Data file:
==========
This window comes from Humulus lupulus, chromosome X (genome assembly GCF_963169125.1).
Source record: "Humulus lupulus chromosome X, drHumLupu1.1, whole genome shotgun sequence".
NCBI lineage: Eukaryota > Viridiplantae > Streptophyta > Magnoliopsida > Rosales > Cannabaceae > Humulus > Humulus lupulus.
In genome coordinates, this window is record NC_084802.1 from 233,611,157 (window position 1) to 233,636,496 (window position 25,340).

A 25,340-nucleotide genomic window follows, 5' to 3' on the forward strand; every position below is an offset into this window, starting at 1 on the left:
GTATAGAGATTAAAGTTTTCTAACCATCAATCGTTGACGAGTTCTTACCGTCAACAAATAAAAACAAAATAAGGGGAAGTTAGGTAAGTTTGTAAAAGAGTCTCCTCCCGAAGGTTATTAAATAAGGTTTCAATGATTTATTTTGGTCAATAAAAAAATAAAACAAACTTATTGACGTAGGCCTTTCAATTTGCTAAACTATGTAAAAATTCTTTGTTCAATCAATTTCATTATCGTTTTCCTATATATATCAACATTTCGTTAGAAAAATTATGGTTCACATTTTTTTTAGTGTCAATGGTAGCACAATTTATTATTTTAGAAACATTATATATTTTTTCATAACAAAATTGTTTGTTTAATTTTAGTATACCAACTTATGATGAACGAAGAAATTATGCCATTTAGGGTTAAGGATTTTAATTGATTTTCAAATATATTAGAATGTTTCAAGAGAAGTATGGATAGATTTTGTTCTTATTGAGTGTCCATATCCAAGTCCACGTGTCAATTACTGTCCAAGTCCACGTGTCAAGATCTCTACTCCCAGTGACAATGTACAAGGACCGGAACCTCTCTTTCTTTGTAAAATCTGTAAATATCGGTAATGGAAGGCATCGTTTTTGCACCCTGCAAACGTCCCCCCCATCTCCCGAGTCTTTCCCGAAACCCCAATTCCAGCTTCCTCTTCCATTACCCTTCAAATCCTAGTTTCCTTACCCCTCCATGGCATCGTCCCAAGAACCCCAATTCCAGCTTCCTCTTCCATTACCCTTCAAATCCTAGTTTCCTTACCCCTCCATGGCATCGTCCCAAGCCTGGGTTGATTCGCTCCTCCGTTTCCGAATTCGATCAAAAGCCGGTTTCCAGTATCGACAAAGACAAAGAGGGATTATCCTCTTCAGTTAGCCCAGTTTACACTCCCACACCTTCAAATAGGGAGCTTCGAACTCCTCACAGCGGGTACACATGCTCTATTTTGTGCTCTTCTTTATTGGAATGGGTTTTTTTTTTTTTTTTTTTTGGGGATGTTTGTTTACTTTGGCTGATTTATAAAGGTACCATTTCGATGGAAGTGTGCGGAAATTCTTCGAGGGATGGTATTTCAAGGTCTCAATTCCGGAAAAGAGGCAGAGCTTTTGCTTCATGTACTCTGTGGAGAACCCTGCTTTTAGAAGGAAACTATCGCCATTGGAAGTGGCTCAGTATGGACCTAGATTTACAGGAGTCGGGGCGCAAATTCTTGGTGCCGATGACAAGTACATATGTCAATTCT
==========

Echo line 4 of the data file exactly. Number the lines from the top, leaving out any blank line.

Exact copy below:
In genome coordinates, this window is record NC_084802.1 from 233,611,157 (window position 1) to 233,636,496 (window position 25,340).